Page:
Wisdom teeth are the last teeth to erupt in the mouth, usually between the age of 17 to 25 years old. Most people will develop four wisdom teeth but sometimes there may be less, and occasionally there may be none. These wisdom teeth can often cause problems, including pain, cysts, infection, damage to nearby teeth, and decay. These issues usually occur when the tooth is impacted, meaning that it is growing in the wrong direction or position. For these reasons, many people will need to have these teeth removed.
If you feel as though your wisdom teeth are causing problems, your first appointment with the dentist will be a consultation. At this stage the dentist will take an X-ray, and perhaps refer you for a 3D scan of the jaw to ensure that the teeth are not lying too close to the main nerve in the lower jaw. If the wisdom teeth do happen to be too close to this nerve or in a particularly difficult position, your dentist may recommend that you see a specialist oral-maxillofacial surgeon to perform the extraction. At this consultation, your dentist will also discuss your options for pain control during the procedure: local anaesthetic, twilight sedation, or general anaesthetic. Your dentist will also explain any risks and complications associated with the procedure.
If your dentist has confirmed that the teeth can be removed in a general practice setting and you have opted for local anaesthetic, your next appointment will be in your dentist’s office for the extraction/s. The dentist will completely numb the teeth and gums so that you will experience no pain or discomfort during the procedure. Depending on the position of the wisdom tooth, sometimes the dentist will need to make a small incision in the gums to better access the tooth. After the tooth is removed, the dentist may place some stitches, and will explain to you how to best care for your mouth in the healing process.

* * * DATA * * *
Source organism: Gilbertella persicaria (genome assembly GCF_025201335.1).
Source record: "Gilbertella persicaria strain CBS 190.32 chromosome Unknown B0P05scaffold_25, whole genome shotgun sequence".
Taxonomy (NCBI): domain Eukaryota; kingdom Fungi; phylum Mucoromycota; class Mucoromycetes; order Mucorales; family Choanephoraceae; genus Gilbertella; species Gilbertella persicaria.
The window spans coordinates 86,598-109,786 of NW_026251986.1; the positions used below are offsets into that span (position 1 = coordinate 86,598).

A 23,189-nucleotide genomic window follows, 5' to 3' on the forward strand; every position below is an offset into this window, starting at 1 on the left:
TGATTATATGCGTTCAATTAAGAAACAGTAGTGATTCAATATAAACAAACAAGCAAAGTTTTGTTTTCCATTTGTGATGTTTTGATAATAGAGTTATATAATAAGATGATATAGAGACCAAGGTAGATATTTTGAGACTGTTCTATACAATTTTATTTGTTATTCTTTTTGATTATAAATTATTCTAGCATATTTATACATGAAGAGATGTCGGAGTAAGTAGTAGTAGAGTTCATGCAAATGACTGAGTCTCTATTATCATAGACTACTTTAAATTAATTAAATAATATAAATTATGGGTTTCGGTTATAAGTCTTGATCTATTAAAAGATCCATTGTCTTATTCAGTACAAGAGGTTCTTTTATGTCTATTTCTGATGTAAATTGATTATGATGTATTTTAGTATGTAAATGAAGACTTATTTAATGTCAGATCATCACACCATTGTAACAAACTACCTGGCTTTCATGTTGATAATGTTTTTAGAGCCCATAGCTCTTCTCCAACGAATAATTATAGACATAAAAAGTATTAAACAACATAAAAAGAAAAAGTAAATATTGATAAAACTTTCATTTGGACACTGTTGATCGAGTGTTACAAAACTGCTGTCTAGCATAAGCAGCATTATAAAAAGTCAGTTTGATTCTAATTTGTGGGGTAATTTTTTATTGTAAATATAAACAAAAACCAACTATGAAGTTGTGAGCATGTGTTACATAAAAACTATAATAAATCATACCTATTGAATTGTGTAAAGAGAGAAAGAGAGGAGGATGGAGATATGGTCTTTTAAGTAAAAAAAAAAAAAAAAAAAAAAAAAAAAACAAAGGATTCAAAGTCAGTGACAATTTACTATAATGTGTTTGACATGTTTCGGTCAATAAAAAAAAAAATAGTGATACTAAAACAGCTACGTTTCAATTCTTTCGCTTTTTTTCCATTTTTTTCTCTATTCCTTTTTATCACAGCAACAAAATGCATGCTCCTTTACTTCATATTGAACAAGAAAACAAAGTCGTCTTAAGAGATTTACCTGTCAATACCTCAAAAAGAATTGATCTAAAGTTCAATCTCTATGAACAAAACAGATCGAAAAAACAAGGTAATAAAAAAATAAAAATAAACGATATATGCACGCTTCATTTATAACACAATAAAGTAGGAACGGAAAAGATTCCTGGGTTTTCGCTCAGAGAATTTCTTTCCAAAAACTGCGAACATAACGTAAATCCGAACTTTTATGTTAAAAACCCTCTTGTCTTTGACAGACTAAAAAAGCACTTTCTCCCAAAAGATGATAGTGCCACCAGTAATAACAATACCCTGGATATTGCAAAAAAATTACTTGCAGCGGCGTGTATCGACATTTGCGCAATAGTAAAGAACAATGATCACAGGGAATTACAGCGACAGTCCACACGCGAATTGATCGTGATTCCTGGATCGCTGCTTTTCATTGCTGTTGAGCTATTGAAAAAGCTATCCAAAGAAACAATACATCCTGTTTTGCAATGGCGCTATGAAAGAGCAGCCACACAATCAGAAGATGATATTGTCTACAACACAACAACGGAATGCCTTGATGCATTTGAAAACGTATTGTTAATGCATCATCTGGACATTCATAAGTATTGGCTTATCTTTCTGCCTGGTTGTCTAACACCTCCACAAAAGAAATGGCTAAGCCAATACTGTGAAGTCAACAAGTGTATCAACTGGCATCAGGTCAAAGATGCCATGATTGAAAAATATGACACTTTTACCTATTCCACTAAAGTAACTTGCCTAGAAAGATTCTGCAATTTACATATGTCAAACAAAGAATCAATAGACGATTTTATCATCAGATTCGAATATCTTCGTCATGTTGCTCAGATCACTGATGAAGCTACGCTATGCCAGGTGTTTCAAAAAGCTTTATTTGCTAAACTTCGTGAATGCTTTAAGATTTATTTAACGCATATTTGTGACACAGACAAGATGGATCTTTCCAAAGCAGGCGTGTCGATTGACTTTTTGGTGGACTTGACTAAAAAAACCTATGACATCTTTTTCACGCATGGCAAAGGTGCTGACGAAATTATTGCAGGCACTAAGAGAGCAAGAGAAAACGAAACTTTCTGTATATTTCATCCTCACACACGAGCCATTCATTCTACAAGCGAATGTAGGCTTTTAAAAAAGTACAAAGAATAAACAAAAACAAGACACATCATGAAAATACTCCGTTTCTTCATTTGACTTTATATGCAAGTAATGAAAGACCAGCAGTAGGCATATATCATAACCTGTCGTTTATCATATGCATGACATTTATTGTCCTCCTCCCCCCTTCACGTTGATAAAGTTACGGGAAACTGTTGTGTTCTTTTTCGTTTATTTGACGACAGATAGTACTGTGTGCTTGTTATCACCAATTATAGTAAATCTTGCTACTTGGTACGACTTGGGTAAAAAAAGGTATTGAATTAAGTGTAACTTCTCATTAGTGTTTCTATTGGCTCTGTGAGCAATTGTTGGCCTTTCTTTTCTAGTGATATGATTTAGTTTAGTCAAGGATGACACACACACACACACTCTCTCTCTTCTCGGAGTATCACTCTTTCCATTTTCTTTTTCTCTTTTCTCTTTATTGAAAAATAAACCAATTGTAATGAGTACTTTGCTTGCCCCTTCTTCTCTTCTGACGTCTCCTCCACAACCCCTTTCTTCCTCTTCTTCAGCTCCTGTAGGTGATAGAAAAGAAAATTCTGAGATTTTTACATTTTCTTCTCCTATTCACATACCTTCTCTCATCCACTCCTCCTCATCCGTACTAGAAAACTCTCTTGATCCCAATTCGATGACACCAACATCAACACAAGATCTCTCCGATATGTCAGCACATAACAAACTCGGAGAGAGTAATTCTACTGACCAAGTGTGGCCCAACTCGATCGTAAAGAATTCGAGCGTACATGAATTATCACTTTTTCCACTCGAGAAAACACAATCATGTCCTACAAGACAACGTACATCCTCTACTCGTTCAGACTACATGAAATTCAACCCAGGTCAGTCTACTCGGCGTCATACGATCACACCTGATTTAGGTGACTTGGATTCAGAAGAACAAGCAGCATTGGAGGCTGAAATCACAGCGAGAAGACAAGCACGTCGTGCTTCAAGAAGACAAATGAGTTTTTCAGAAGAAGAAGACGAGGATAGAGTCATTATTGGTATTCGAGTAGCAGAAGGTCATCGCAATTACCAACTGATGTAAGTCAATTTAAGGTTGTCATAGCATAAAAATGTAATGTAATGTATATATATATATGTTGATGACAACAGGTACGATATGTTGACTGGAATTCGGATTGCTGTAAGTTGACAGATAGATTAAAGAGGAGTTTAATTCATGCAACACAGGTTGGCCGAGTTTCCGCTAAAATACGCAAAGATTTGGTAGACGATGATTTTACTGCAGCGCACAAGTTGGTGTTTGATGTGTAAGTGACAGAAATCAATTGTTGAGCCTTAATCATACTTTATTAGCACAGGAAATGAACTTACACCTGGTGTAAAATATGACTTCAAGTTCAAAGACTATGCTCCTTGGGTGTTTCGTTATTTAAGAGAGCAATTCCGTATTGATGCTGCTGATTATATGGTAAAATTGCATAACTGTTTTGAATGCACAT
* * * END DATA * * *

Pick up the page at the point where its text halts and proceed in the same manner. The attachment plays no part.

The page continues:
In some cases, your dentist may feel it is necessary to prescribe antibiotics and pain relief for you to use after your extractions. You should use ice-packs intermittently to help to control any swelling that may occur and take pain relief as necessary which will be discussed with your dentist. After the extraction, you should avoid strenuous exercise for at least a few days. It is usually ok to drive yourself to and from the appointment for a simple extraction using local anaesthetic, but if you are feeling particularly anxious or ill, it may be better to arrange alternate transport. Avoid smoking for at least 24 hours minimum, and eat soft, cool foods such as yoghurt and smoothies. Your dentist may arrange for you to have a follow up appointment to monitor the healing process.
While wisdom tooth extraction may seem daunting, most people will have a very quick and easy healing process provided they follow the instructions given by their dentist.
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